CCL28 Has a Dual Role in Mucosal Immunity as a Chemokine with a Broad-Spectrum Antimicrobial Activity

Mark C. Poznansky, Massachusetts General Hospital, USA
Bidirectional T-Cell Migration: Differential Expression of Genes Encoding Signal Transduction Molecules by T-Cells Following Exposure to Specific Gradients of SDF-1

Gabriele S.V. Campanella, Massachusetts General Hospital, USA
CXCR3 and Glycosaminoglycan Binding Site of the Chemokine IP-10 (CXCL10)

Thilo Mokros, Max-Delbrück-Center for Molecular Medicine, Germany
Surface Expression and Endocytosis of the Human Cytomegalovirus-Encoded Chemokine Receptor US28 is Regulated by Agonist-Independent Phosphorylation

Fleur François, Mount Sinai School of Medicine, USA
HIV-1 Engagement of Chemokine Receptors Activates PI3-Kinase and Regulates Replication Following Viral Entry

Clare M. Wain, University of Bath, UK
Regulation of SDF-1(CXCL12)/CXCR4-Stimulated PI3K-Dependent Signaling Events by the Lipid Phosphatase SHIP

Alexandre Garin, Merck Serono, Switzerland
Two Novel Fully Functional CX3CR1 Isoforms Are Potent HIV Coreceptors


7:00—8:00 AM

Peaks 6-12
8:00—11:30 AM
Immune Function/Homing and Trafficking

Peaks 4-5
* Michael D. Gunn, Duke University Medical Center, USA

Martin Lipp, Max-Delbrueck-Center, MDC, Germany
Systemic Organization of the Immune Response by Homeostatic Chemokines

James J. Campbell, Brigham and Women's Hospital, USA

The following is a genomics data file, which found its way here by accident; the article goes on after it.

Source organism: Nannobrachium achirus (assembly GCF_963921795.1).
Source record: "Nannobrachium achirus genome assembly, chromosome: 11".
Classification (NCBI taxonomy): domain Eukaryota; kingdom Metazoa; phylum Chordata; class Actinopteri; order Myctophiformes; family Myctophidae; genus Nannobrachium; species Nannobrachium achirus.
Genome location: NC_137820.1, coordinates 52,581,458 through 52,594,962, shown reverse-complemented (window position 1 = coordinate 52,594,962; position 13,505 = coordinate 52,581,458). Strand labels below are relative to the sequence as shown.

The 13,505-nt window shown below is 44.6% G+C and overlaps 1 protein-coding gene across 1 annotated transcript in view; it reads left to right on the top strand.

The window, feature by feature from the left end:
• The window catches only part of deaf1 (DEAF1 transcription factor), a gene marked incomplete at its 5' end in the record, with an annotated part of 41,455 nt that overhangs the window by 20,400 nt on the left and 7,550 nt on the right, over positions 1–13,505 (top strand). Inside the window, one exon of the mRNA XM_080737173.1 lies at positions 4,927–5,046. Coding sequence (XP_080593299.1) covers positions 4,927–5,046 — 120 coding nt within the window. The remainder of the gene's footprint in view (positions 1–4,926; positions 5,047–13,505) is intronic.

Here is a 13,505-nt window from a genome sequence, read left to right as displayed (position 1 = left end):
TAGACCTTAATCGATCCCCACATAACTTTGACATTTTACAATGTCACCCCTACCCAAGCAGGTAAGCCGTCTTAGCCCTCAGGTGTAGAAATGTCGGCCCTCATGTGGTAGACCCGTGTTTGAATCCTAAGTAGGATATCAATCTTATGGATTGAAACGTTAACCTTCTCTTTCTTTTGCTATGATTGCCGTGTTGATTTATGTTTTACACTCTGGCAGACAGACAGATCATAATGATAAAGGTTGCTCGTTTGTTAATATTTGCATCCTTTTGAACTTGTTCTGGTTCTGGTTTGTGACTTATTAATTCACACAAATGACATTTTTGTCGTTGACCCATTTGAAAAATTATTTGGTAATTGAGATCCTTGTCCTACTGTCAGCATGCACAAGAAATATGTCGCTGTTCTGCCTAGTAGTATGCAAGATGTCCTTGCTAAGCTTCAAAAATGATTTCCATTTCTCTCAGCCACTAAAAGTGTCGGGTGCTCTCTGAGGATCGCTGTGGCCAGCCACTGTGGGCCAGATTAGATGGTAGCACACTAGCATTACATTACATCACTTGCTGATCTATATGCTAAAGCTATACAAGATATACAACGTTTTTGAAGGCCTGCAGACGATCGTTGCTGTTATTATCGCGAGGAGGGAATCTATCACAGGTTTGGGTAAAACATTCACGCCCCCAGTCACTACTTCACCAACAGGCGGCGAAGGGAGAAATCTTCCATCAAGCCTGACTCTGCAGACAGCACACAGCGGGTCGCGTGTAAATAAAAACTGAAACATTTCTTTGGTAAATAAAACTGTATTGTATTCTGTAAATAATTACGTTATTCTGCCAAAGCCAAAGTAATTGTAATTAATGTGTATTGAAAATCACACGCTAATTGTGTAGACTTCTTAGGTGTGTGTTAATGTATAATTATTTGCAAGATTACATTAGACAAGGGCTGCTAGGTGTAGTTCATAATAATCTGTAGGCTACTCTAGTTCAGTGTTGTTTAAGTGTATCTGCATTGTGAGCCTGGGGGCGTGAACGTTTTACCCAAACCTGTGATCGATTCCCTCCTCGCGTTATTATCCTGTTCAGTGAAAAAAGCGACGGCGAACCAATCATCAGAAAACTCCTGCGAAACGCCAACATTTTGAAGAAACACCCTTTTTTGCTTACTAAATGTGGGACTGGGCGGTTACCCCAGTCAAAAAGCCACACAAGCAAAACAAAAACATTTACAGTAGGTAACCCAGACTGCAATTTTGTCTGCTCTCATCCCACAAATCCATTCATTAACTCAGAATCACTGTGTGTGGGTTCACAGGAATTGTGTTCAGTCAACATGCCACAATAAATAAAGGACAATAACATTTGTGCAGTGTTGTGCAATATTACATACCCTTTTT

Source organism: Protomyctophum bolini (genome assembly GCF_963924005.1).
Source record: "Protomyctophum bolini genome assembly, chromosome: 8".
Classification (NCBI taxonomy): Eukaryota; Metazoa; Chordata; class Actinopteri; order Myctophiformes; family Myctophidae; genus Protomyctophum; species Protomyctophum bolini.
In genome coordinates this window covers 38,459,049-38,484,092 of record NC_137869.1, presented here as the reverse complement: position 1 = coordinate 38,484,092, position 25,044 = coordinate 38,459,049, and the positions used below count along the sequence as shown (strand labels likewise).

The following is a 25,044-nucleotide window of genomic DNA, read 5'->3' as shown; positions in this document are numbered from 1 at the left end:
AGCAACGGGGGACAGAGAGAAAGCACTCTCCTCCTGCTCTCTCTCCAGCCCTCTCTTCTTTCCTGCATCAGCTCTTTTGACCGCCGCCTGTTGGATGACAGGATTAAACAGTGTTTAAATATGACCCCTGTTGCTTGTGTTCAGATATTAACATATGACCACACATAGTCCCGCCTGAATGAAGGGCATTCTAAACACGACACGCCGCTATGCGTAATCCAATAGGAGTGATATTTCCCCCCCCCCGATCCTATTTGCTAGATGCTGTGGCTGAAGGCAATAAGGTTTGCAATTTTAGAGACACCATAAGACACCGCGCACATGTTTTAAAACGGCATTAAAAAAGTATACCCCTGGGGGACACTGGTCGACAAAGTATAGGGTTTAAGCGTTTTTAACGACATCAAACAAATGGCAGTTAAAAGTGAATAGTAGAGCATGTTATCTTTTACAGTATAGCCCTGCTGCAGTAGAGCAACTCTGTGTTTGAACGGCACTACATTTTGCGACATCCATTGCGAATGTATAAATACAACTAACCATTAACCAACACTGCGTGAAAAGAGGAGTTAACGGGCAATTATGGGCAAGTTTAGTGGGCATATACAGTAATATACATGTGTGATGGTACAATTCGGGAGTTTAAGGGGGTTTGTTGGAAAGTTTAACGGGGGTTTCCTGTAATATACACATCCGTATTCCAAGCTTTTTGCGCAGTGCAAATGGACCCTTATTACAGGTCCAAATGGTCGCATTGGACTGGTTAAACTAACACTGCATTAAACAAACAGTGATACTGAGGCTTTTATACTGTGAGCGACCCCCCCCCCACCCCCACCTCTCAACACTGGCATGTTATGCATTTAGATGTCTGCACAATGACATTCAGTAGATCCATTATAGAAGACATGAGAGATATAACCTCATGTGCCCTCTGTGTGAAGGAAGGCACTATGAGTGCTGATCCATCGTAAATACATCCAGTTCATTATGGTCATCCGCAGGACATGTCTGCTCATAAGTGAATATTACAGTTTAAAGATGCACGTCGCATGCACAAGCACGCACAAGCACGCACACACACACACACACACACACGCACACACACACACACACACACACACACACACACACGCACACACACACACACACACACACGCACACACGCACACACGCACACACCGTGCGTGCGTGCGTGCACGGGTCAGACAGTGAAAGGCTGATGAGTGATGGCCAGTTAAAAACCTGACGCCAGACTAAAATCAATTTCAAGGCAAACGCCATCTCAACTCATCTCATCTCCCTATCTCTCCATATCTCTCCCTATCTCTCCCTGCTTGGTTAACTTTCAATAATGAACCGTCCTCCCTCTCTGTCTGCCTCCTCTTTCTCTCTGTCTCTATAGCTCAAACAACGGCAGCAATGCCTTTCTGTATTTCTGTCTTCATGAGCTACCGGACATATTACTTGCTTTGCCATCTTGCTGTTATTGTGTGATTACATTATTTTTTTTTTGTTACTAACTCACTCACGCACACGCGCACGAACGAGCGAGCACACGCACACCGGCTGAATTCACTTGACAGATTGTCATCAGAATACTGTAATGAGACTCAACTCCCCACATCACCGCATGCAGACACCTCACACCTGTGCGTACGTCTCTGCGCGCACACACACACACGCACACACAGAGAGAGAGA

Developmental Switch in Chemokine Responses during T Cell Maturation

Kouji Matsushima, University of Tokyo School of Medicine, Japan
Regulation of Immune Responses by Chemokines and Dendritic Cells

Uta Elisabeth Höpken, Max Delbruck Center for Molecular Medicine, Germany
Short Talk: The Chemokine Receptor CCR7 Controls Allogeneic Cytotoxic T Cell Priming

Sanjiv A. Luther, University of Lausanne, Switzerland
Short Talk: Overlapping Roles of CXCR5, IL-7 Receptor alpha and CCR7 in Lymph Node Development

Carla Eponina Carvalho-Pinto, Centro Nacional de Biotecnologia, Spain
Short Talk: Characterization of Chemokines and their Receptor Expression Pattern during Insulitis in IDDM

Jana Barlic, National Institutes of Health, USA
Short Talk: IL-15 Negatively Regulates CX3CR1 Surface Expression and Message Accumulation

9:20—9:40 AM
Coffee Break

11:30 AM—1:00 PM
Poster Setup

Peaks 1-3
1:00—9:00 PM
Poster Viewing

Peaks 1-3
4:00—4:30 PM
Coffee & Snacks Available

4:30—6:30 PM
Chemokines and Disease I

Peaks 4-5
* Frances R. Balkwill, Barts Cancer Institute, Queen Mary University of London, UK

Sergio A. Lira, Mount Sinai School of Medicine, USA
The Role of HHV8-ORF74 in Angiogenesis

Philip M. Murphy, NIAID, National Institutes of Health, USA
Role of CX3CR1 in Atherosclerotic Cardiovascular Disease in Man

Adit Ben-Baruch, Tel Aviv University, Israel
CCL5 and CCL2 in Breast Cancer Progression: Potential Mechanisms of Pro-Malignant Activity

Robert M. Strieter, University of Virginia School of Medicine, USA
CXC Chemokines in Angiogenesis and Organ-Specific Metastases of Lung Cancer

6:30—7:30 PM
Social Hour

Peaks 1-3
7:30—9:00 PM
Poster Session 3: Chemokines in Homing, Cell Trafficking and Disease; Chemokines in Innate and Adaptive Immunity

Peaks 1-3


7:00—8:00 AM

Peaks 6-12
8:00—11:30 AM
Chemokines and Disease II

Peaks 4-5
* Joan W. Berman, Albert Einstein College of Medicine, USA

Timothy J. Williams, Imperial College Faculty of Medicine, UK
The Role of Chemokines in Asthma and Allergy

William J. Karpus, Northwestern University, USA
Chemokine Regulation of Immune-Mediated Demyelinating Disease

Andrew D. Luster, Massachusetts General Hospital, USA